GRIMMFEST 2015

PrintE-mail Written by Ford Maddox Brown

Returning for its 7th year, the now illustrious Manchester horror festival was looking to paint the Odeon Printworks red with an eclectic onslaught of bloody, chaotic and thrilling cinema. Screen 12 in the Odeon played host to 34 films screened over four days. Some were northern premieres, some were UK premieres and the closing night even boasted the World Premiere of Manchester born Andrew Goth’s mind-bending, sci-fi thriller DXM. Here’s how things transpired…

Thursday: Grimmfest 2015 officially opened on Thursday October 1st with its Gala Opening Night. The inaugural film this year was Corin Hardy’s The Hallow, a picture that has been making waves at festivals from FrightFest to Sundance. The crowd were treated to an introduction from the director himself and star Joseph Mawle (Uncle Benjen from Game of Thrones) where Hardy outlined his inspirations in a nice little quiz segment that revealed stylistic stimulus from films such as Pan’s Labyrinth and Alien. Inspired by Irish folklore, The Hallow is the claustrophobic tale of a family who move to the rural Irish countryside, only to find that they are not exactly welcome. Evocative of The Descent, Hardy’s film builds tension effectively until all chaos breaks loose in the foreboding forest. The Hallow is a strong directorial debut that effectually blends adult fairy-tale with suspenseful horror. It looks like The Crow reboot is next on the cards for Hardy and it’ll be interesting to see how that develops.

Next up was ‘The Northern Showcase’; four short films that celebrated northern talent, and so we should- we’re in the bloody north, aren’t we? The Box was a ghost story starring Dominic Brunt with pitch black comedic elements, Snatchers focused on an ominous home invasion, Driven was a collaborative project between 16 to 19-year olds that showed a sat-nav not being as helpful as it should be, and finally Process was an exploration of dementia through a sci-fi lens. The Q&A afterwards was a nice insight into the films and the triumphs and tribulations of filmmaking up North.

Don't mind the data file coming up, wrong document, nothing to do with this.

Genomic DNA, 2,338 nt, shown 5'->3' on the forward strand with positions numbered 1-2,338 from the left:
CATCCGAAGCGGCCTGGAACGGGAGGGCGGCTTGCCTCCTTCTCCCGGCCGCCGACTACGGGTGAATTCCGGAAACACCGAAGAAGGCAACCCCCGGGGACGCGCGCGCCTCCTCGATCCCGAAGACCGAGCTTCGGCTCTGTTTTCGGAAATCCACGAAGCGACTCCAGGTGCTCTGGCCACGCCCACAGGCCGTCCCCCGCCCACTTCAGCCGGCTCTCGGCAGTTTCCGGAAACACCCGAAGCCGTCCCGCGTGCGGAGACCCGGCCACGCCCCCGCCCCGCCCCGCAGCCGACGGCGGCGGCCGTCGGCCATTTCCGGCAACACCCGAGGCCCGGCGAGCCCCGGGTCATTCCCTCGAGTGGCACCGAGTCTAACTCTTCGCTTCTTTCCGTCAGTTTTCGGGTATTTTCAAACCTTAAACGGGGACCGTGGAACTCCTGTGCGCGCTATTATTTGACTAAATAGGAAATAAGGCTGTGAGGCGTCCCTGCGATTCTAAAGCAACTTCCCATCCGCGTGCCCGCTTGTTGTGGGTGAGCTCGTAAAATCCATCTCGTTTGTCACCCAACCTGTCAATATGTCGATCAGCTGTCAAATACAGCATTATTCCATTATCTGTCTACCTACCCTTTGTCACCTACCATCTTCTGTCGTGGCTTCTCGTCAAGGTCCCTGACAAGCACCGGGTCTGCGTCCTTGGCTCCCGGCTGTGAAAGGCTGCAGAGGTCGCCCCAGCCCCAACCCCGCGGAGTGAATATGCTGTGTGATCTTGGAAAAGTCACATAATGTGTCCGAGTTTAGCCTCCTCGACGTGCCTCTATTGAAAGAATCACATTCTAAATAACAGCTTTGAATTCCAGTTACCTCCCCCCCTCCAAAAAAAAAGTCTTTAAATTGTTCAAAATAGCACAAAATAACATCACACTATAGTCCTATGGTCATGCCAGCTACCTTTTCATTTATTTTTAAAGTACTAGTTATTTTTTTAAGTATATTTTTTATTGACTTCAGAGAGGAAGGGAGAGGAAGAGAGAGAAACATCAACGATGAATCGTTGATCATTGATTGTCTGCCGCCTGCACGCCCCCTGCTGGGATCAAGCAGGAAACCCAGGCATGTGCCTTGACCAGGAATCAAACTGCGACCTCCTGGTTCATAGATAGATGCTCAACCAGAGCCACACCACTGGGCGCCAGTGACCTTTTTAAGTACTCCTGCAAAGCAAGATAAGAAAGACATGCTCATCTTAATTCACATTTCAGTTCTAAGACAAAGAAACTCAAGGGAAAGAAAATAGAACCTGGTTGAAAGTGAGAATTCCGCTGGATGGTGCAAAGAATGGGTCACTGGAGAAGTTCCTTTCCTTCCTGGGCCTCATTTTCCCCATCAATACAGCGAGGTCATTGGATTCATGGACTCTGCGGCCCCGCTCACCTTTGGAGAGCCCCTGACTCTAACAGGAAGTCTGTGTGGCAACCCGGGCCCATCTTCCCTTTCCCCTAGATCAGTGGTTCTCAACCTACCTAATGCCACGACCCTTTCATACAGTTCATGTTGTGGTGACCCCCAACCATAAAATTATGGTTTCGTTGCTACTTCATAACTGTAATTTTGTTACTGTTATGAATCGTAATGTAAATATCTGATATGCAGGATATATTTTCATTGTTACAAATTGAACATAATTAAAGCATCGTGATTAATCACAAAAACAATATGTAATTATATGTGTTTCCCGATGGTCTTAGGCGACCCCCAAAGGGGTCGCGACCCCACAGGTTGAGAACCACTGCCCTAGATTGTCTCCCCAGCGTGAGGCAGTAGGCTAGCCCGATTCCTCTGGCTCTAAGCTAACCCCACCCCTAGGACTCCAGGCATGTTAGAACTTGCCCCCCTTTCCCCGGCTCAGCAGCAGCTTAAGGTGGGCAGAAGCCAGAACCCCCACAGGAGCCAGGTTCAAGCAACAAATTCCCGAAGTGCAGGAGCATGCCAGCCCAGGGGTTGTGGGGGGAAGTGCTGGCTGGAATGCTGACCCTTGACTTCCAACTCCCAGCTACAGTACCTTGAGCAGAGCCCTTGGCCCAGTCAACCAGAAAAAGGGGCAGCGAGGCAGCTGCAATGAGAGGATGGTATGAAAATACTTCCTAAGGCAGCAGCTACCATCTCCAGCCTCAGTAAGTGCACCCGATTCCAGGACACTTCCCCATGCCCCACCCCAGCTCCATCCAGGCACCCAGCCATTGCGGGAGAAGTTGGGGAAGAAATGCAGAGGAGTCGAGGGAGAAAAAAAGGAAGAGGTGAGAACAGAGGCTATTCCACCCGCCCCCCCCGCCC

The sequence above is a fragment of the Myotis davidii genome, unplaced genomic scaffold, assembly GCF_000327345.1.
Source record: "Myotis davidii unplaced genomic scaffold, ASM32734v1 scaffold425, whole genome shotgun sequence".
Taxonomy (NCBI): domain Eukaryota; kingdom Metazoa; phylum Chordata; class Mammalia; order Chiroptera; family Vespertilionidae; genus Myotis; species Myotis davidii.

The opening night closed with USA horror comedy Bloodsucking Bastards. Think The Office with vampires, and you wouldn’t be too far off the mark. Bloody (pun intended) good fun.

Friday: The day’s horror antics were kick started at 12pm with German Angst, a dark three-part anthology that may well have had some people’s breakfasts churning in their bellies. Good horror is supposed to evoke some extreme reactions though, right? So kudos. Next up was a fitting tribute to recently departed genre icon Wes Craven with a charity screening of Scream. In a classy move from the festival organisers, a percentage of the ticket sales are to be donated to a cancer charity in honour of Wes. Again, kudos.

Following Scream was a hidden gem that you only find nestled in the programme at festivals like this. Landmine Goes Click is a Georgian thriller and a strikingly brutal inquiry into the nature of revenge, gender and human interaction. Thematically reminiscent of I Spit on Your Grave and Last House on the Left, this was certainly a festival highlight. Crowd-pleasing He Never Died was next on the agenda. Starring punk legend Henry Rollins as Jack, the plot takes elements of vampirism, noir and black comedy to create something quite unique. Clearly a fan favourite, this is worth checking out. Also, Henry Rollins is just an absolute stone-cold, badass.

Producer John McDonnell gave a brief introduction to Cherry Tree stating only, “its got witches and centipedes in. Enjoy”. He didn’t lie either, there were in fact lots of centipedes and a few witches too. The plot though seemed to drag somewhat, but was complimented by some great SFX work and cast chemistry. Later was the Northern Premiere of eagerly anticipated Turbo Kid that masterfully blended action-comedy with 80s nostalgia. Big buzz around this one! For those troopers still awake, the night/early morning came to a close with David Yarovesky’s The Hive, which was a pretty solid effort at a psychological zombie flick with some nice visuals and an added scientific context for depth.